Improving the User Experience of Date Pickers with Ember.js

The Problem with Date Pickers

I have mixed feelings about date pickers. On one hand they look nice, but depending on the use case, the experience can be less than ideal.

They are perfect if you need to see the date in the context of the surrounding days, such as when renting a hotel room or buying airline tickets. However, like a wall calendar, they are not optimized for viewing or selecting dates outside the current month. They typically default to today's date and choosing anything else becomes a game of "how many clicks does it take?".

A few of us at Agilion are building an Ember.js web application for a customer which allows parents to privately share their kids' photos, videos, and more with family and close friends. One of the first experiences users have with the app is an onboarding process where they enter information about their kids.

We recently ran into a UX issue where the date picker for selecting a kid's date of birth was a calendar, and we wanted something that was easier to use. In the case of a birth date, the surrounding context does not matter, so we were not limited to using a calendar-style date picker.

When someone asks for your date of birth, how do you say it? If you're like me, you say the month number, followed by the day, followed by the year. I don't picture a digital wall calendar where I have to select the year, then select the month and finally the day.

Wouldn't it be nice if we could enter dates in a more natural way? It turns out we can!

Hello Input Masks

An input mask solves this UX problem by natually guiding users as they enter a value or set of values into a form field.

For this project, we chose jquery.inputmask for its flexibility and extensive documentation. Out of the box it supports dates, currency, phone numbers, email addresses, and many others.

Building an Ember.js Input Mask Component

To create a form input field as demonstrated above, we'll need to do the following:

  1. Install jquery.inputmask and Moment.js
  2. Create an input-mask component
  3. Insert the component into our template

The source of the demo app shown above can be found here. Note that this demo was built with ember-cli 0.1.2, but should be compatible with newer versions.

1. Installing the Dependencies

To get started, we'll need to import some dependencies. First lets install the latest version of jquery.inputmask using bower:

$ bower install jquery.inputmask --save

We'll also include Moment.js to handle date parsing and displaying:

$ bower install moment --save

Then we just need to import the two dependencies into our Brocfile:



2. Creating the Component

Then we need to generate a component called input-mask:

$ ember g component input-mask

Inside the component, we'll initialize the input mask on the component's DOM element. Note that the component inherits from Ember.TextField. This provides us with the default behavior of Ember's built-in text field.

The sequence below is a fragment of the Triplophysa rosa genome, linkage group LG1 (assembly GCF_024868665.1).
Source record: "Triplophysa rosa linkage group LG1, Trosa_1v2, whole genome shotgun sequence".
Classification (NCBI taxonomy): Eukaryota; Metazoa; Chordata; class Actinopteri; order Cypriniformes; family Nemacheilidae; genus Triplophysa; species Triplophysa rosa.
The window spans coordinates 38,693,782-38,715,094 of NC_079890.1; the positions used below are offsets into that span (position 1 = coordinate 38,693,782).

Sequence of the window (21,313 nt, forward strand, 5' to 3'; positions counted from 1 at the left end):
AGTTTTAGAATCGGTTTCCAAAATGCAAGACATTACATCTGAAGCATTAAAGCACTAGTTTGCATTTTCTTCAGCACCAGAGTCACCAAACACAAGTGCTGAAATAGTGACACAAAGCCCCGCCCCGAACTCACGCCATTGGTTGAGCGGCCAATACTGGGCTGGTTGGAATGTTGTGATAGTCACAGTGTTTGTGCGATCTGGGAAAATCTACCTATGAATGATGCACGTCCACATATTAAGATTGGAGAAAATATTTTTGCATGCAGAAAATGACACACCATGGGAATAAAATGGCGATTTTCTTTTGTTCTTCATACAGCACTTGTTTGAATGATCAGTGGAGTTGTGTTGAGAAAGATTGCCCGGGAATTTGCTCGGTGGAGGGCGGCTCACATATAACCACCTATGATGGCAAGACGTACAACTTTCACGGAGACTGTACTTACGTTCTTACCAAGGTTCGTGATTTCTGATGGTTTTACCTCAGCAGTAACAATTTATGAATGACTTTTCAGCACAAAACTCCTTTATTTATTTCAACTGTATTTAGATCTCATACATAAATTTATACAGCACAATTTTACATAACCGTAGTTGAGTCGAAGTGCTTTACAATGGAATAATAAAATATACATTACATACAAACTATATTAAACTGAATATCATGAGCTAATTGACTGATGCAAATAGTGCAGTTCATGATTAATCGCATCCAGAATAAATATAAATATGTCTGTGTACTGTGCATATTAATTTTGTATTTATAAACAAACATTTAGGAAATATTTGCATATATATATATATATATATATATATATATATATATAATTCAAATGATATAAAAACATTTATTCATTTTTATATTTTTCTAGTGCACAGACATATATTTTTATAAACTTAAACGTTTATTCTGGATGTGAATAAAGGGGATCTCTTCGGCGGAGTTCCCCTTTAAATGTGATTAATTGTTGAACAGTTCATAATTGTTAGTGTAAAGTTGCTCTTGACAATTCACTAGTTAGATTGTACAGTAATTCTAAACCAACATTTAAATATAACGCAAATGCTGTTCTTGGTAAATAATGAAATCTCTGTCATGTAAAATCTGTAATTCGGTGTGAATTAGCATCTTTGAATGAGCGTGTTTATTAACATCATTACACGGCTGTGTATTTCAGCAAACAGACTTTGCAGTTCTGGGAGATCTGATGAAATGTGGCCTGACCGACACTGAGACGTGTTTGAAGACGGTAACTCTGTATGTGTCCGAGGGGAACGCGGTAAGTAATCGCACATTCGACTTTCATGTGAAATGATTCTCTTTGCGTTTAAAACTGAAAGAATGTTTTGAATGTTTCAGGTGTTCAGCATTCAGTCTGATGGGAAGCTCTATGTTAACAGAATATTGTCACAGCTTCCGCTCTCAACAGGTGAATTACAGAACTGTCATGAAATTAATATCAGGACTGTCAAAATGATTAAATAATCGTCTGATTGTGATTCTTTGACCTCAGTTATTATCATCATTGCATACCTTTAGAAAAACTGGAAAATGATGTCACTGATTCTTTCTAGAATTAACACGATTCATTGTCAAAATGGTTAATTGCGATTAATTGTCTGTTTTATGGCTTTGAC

/* global moment */
import Ember from 'ember';

export default Ember.TextField.extend({
  initializeMask: function() {
    var mask = this.get('mask');

    this.$().inputmask(mask, {
      onBeforeMask: function(value) {
        if (mask === 'mm/dd/yyyy') {
          return moment(new Date(value)).format('L');

    // The input mask changes the value of the input from the original to a
    // formatted version. We need to manually send that change back to the
    // controller.
    this.set('value', this.$().val());

The last part - this.set('value', this.$().val()); - was added in our app to be compatible with ember-validations. It may not be required, but it's there if you need it.

3. Using the Component

In our template, we simply insert the component like so, providing the 'mask' and optional placeholder:



In both cases, we are passing a mask property of 'mm/dd/yyyy' to the component. This is one of the mask types provided out of the box. Since our value is coming in as a JavaScript date object, we need to transform the value before the mask can use it:

this.$().inputmask(mask, {
  onBeforeMask: function(value) {
    if (mask === 'mm/dd/yyyy') {
      return moment(new Date(value)).format('L');

Here we are converting the date object that is passed to a string using Moment's 'L' format. This converts the date to the string format that the input mask is expecting: 'mm/dd/yyyy'. It needs to happen in onBeforeMask because we have to preprocess the value before the mask is applied.


By introducing input masks into our forms, we have optimized for the majority case. It doesn't matter if your kid's birthday was yesterday or five years ago because the UX is the same for everyone.

This post has barely scratched the surface of what can be done with input masks. The documentation is thorough, albeit slightly intimidating. I'd recommend checking out the demo page for ideas on other ways to use it in your app.

Thanks for reading!

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